Earlier this month, WPP media management arm GroupM appointed Maxus CEO Lindsay Pattison chief transformation officer. At the time, the firm indicated she would retain her responsibilities at the media agency, while charged with managing change across the entire GroupM operation.
Well, that set-up lasted exactly 15 days. So much change is being planned at the organization, with much of it driven by cost pressures, that Pattison will now devote full time to transformation duties.
The agency she used to run — Maxus — is being folded into MEC.
The yet-to-be-named merged entity — which GroupM said would be a $1 billion enterprise based on revenue — will be run by Tim Castree, the former Publicis media veteran appointed CEO of MEC last November. How the new entity takes shape will be disclosed in the coming months.
MEC, with nearly 130 offices around the world, has clients such as L’Oreal and Vodafone. It lost AT&T, one of it biggest clients, last year. The smaller Maxus has 70 offices and has clients such as NBC Universal and Barclays, which is in review.
In part, the merger of the two agencies is an efficiency move to free up resources for additional changes, which are already being implemented. Digital agency Essence, which GroupM acquired control of in late 2015, is being expanded into a fuller-service agency—providing both digital and traditional media services — with a larger geographical footprint.
The aim is to bulk up the agency so it is robust enough to lead a number of key GroupM client relationships, as yet undisclosed. Christian Juhl, CEO, Essence will continue to lead the charge there for now.
GroupM’s portfolio will now comprise three global media agency networks: Mindshare, MediaCom and the new company, which is expected to have a name by the end of the year. Each entity has more than $1 billion in annual revenues, along with the “digital-first agency” Essence.
GroupM indicated that more change is in the works, with new investments planned for all of its agencies and its [m]PLATFORM data and technology capabilities.
“We’re committed to improving our service to clients,” stated Kelly Clark, who rejoined GroupM as global CEO last October. “These moves will give us greater focus, help us innovate and improve our speed of delivery.”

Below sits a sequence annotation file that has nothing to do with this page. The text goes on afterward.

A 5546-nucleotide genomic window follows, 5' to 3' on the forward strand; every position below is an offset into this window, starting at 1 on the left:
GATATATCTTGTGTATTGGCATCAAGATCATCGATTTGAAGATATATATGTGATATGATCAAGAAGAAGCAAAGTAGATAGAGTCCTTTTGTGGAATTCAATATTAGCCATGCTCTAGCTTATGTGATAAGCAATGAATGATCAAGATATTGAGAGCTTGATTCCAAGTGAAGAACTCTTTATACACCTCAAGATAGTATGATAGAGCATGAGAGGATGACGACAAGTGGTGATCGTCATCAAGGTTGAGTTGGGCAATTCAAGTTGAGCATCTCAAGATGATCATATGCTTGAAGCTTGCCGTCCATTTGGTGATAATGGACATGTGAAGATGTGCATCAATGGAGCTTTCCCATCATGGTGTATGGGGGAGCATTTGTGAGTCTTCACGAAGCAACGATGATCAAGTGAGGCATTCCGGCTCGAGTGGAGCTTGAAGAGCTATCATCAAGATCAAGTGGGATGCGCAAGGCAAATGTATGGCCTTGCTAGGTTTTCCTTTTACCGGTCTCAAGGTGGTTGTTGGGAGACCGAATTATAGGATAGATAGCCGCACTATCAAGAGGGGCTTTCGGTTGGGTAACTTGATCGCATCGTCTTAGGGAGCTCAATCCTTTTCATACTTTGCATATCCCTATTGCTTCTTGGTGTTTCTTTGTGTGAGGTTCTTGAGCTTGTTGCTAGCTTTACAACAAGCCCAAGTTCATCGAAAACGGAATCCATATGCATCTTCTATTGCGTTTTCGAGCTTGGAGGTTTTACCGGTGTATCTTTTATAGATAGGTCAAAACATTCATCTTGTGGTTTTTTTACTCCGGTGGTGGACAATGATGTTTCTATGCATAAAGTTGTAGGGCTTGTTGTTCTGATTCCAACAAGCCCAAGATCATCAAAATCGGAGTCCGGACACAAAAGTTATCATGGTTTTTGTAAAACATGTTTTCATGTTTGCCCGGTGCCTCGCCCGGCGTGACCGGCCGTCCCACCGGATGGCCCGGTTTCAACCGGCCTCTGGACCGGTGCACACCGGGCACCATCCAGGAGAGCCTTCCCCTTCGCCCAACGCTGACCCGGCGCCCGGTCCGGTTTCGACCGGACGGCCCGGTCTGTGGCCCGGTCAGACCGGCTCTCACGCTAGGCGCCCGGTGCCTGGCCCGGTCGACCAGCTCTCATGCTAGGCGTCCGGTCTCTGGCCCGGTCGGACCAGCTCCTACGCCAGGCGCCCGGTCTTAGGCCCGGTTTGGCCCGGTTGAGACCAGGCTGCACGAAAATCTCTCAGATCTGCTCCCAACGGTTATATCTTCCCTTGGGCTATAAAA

Commenting on the moves, industry analyst Brian Wieser of Pivotal Research said in a client note they “represent the need for scale to drive ongoing margin improvements, and the need for differentiation to drive longer-term organic revenue growth.”
Those are big challenges, Wieser noted, as clients are trying to reduce costs wherever they can, including the amounts they spend with agencies.
“Media agencies are generally the most important business units of global agency holding companies, as they typically represent the bulk of organic revenue growth and profit expansion produces.” Industry pressures, he added, “disproportionately impact media agencies.”
Wieser said the newly merged GroupM agency, which is a scale move, would be the third-largest global media agency in the industry by headcount, behind Omnicom’s OMD and Dentsu Aegis’ Carat, citing data from ComVergence.
Enhancing Essence is more about differentiation than scale, Wieser added.
“For Essence, this appears to represent an effort to firmly establish a business best known as Google’s media agency as a new fourth and relatively differentiated pillar of Group. … Differentiated positioning is going to be increasingly important for every media agency division, given the successes of Omnicom’s Hearts & Sciences — with AT&T and P&G wins in the United States in particular.
"What we think will be an improved position from Publicis’ media agencies as competencies associated with Sapient are embedded in those businesses over time.”